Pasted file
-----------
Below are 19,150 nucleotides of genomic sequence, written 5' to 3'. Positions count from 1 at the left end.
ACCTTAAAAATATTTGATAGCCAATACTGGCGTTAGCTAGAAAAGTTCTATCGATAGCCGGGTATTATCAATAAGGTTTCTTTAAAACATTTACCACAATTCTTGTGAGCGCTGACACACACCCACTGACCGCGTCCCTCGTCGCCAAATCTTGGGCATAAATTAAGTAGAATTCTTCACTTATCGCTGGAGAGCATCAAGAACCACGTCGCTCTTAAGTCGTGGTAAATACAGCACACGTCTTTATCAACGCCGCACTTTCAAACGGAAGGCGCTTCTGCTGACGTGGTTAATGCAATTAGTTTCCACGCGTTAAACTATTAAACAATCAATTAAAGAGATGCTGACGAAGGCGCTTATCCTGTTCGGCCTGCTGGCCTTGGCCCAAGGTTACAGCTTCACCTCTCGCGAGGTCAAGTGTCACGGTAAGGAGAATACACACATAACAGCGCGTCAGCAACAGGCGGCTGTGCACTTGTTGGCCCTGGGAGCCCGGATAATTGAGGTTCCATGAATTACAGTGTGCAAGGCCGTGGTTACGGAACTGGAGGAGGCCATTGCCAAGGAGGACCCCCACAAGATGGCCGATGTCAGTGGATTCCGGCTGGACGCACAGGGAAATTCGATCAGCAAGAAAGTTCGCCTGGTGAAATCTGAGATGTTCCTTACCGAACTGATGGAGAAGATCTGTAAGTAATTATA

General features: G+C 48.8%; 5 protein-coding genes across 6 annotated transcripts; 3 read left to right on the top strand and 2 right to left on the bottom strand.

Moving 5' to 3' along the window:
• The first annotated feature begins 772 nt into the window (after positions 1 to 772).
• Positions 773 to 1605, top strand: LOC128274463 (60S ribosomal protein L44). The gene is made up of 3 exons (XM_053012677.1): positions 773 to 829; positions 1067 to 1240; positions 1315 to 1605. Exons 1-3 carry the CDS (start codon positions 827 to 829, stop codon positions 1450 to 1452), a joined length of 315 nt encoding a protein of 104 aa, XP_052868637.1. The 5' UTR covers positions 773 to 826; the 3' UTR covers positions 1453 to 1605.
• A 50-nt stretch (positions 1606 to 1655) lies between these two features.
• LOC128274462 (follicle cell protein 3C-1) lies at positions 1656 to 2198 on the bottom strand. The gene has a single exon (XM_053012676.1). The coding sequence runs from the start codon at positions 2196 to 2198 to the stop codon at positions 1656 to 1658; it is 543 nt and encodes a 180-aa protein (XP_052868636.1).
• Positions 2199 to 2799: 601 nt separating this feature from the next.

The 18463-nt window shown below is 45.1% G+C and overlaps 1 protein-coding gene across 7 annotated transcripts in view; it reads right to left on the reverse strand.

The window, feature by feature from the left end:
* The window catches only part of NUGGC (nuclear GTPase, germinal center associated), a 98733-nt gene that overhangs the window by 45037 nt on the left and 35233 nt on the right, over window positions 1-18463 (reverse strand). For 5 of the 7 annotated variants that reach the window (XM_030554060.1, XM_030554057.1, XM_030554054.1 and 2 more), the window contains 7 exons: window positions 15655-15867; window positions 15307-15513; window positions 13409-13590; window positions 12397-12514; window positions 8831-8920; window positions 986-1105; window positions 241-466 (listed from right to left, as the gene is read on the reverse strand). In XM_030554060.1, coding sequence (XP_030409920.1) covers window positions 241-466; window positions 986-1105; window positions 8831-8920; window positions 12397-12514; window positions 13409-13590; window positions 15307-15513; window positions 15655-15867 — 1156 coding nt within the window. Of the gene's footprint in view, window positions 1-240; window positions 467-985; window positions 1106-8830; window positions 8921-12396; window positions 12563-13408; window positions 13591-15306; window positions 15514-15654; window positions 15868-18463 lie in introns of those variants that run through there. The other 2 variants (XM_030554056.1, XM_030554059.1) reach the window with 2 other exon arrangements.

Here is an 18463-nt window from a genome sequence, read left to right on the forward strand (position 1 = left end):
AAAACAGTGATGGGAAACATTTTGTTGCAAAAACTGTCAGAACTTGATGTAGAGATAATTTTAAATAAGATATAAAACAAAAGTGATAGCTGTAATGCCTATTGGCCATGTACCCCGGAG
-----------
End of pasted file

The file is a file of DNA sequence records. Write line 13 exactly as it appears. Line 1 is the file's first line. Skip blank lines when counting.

Here is an 18463-nt window from a genome sequence, read left to right on the forward strand (position 1 = left end):